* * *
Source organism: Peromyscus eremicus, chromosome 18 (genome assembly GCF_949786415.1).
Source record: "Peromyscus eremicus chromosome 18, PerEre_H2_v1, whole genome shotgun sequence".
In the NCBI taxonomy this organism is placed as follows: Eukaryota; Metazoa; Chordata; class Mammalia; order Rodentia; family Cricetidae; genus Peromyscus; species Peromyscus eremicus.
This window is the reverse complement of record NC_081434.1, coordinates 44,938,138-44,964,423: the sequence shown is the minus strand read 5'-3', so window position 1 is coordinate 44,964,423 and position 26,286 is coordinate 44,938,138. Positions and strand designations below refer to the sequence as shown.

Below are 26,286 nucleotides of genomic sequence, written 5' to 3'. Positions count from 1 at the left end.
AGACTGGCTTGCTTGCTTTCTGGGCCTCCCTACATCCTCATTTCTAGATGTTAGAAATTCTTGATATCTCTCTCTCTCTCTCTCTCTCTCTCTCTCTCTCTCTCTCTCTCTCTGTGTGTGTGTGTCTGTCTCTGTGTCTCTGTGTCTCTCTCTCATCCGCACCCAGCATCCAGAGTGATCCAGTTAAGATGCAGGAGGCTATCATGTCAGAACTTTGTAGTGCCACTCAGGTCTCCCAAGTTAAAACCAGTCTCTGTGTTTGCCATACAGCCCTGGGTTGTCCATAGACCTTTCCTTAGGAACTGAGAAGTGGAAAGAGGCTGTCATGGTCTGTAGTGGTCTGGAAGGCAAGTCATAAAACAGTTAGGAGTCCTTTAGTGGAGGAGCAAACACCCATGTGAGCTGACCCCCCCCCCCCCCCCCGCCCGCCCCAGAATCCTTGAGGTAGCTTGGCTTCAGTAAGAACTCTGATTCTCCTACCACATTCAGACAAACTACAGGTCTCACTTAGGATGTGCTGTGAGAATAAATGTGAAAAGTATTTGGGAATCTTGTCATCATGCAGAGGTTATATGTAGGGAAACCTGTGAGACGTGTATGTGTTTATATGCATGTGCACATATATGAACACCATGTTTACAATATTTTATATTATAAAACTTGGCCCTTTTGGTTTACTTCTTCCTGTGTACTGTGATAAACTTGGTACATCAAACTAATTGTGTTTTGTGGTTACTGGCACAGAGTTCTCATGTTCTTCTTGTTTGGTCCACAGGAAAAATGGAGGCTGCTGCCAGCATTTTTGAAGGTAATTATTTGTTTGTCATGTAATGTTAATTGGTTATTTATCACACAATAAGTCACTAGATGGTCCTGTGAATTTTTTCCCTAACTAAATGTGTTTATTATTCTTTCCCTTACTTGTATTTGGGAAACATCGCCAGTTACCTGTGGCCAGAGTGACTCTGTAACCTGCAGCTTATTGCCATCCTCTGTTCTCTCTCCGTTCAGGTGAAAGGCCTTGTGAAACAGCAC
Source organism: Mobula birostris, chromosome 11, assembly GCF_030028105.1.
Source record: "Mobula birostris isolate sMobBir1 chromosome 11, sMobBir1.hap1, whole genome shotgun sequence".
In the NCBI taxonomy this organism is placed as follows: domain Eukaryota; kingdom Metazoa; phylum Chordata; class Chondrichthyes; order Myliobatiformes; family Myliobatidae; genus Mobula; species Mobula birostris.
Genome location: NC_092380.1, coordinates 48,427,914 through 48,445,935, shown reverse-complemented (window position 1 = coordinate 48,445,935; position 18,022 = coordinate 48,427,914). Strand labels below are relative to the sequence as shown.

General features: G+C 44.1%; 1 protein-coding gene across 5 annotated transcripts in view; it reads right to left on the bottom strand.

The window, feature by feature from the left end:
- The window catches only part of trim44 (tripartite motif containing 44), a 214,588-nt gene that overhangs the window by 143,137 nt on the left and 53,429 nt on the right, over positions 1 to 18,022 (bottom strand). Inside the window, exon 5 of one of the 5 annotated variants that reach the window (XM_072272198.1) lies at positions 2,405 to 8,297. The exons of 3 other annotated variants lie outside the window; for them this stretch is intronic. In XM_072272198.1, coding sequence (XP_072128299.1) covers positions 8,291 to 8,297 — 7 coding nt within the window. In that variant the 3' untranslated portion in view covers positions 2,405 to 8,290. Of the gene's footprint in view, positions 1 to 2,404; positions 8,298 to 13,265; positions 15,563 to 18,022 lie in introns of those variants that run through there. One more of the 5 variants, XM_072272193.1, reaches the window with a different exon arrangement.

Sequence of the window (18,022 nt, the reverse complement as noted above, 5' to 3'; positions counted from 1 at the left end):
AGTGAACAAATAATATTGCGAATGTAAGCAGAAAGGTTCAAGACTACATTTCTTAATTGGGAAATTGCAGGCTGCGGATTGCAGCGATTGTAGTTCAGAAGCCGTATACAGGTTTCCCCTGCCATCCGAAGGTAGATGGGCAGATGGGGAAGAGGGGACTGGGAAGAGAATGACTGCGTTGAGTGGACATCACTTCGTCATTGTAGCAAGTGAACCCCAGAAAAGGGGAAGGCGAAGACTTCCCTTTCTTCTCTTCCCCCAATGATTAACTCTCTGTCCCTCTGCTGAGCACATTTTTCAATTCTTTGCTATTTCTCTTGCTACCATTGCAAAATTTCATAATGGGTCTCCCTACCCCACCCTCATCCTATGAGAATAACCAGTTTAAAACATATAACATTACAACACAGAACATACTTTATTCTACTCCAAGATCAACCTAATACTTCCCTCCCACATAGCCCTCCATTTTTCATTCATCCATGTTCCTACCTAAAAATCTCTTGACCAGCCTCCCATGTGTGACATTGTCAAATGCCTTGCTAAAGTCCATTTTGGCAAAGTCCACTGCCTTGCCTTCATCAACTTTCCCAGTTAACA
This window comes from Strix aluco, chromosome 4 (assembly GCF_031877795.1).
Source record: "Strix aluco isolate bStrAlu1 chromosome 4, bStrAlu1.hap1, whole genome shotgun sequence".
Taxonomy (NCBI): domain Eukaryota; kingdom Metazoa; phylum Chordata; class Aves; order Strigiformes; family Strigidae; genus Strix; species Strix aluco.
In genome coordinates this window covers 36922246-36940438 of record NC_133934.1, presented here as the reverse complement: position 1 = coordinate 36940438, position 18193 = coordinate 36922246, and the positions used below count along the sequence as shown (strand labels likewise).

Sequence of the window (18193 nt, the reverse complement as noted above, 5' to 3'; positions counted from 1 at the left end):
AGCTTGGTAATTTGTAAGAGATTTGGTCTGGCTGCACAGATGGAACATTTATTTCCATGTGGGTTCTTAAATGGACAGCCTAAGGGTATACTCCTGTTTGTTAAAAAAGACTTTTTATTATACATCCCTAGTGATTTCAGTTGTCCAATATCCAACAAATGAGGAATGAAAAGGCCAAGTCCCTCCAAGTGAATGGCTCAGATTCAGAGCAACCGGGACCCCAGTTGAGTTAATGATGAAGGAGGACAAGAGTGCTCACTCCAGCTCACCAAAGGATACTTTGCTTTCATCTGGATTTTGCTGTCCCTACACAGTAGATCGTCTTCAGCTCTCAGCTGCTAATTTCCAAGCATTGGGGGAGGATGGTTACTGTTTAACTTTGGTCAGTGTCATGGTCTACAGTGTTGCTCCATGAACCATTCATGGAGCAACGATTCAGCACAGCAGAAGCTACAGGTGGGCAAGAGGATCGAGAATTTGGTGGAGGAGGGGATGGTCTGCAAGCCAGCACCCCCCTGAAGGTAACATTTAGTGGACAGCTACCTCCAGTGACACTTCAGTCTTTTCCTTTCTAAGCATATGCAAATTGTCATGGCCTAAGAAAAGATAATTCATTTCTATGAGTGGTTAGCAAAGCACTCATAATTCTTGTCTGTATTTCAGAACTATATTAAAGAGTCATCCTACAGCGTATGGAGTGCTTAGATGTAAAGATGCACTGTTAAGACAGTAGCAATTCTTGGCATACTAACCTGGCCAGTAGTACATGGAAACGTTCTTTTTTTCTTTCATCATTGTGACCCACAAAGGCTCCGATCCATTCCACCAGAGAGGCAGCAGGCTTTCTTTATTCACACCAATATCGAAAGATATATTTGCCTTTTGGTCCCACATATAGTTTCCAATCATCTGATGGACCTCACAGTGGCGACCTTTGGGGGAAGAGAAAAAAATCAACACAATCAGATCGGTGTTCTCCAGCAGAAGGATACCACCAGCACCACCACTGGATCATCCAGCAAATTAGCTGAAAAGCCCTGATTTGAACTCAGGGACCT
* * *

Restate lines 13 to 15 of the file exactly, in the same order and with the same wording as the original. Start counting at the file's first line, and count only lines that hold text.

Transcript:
- The window catches only part of trim44 (tripartite motif containing 44), a 214,588-nt gene that overhangs the window by 143,137 nt on the left and 53,429 nt on the right, over positions 1 to 18,022 (bottom strand). Inside the window, exon 5 of one of the 5 annotated variants that reach the window (XM_072272198.1) lies at positions 2,405 to 8,297. The exons of 3 other annotated variants lie outside the window; for them this stretch is intronic. In XM_072272198.1, coding sequence (XP_072128299.1) covers positions 8,291 to 8,297 — 7 coding nt within the window. In that variant the 3' untranslated portion in view covers positions 2,405 to 8,290. Of the gene's footprint in view, positions 1 to 2,404; positions 8,298 to 13,265; positions 15,563 to 18,022 lie in introns of those variants that run through there. One more of the 5 variants, XM_072272193.1, reaches the window with a different exon arrangement.

Sequence of the window (18,022 nt, the reverse complement as noted above, 5' to 3'; positions counted from 1 at the left end):
AGTGAACAAATAATATTGCGAATGTAAGCAGAAAGGTTCAAGACTACATTTCTTAATTGGGAAATTGCAGGCTGCGGATTGCAGCGATTGTAGTTCAGAAGCCGTATACAGGTTTCCCCTGCCATCCGAAGGTAGATGGGCAGATGGGGAAGAGGGGACTGGGAAGAGAATGACTGCGTTGAGTGGACATCACTTCGTCATTGTAGCAAGTGAACCCCAGAAAAGGGGAAGGCGAAGACTTCCCTTTCTTCTCTTCCCCCAATGATTAACTCTCTGTCCCTCTGCTGAGCACATTTTTCAATTCTTTGCTATTTCTCTTGCTACCATTGCAAAATTTCATAATGGGTCTCCCTACCCCACCCTCATCCTATGAGAATAACCAGTTTAAAACATATAACATTACAACACAGAACATACTTTATTCTACTCCAAGATCAACCTAATACTTCCCTCCCACATAGCCCTCCATTTTTCATTCATCCATGTTCCTACCTAAAAATCTCTTGACCAGCCTCCCATGTGTGACATTGTCAAATGCCTTGCTAAAGTCCATTTTGGCAAAGTCCACTGCCTTGCCTTCATCAACTTTCCCAGTTAACA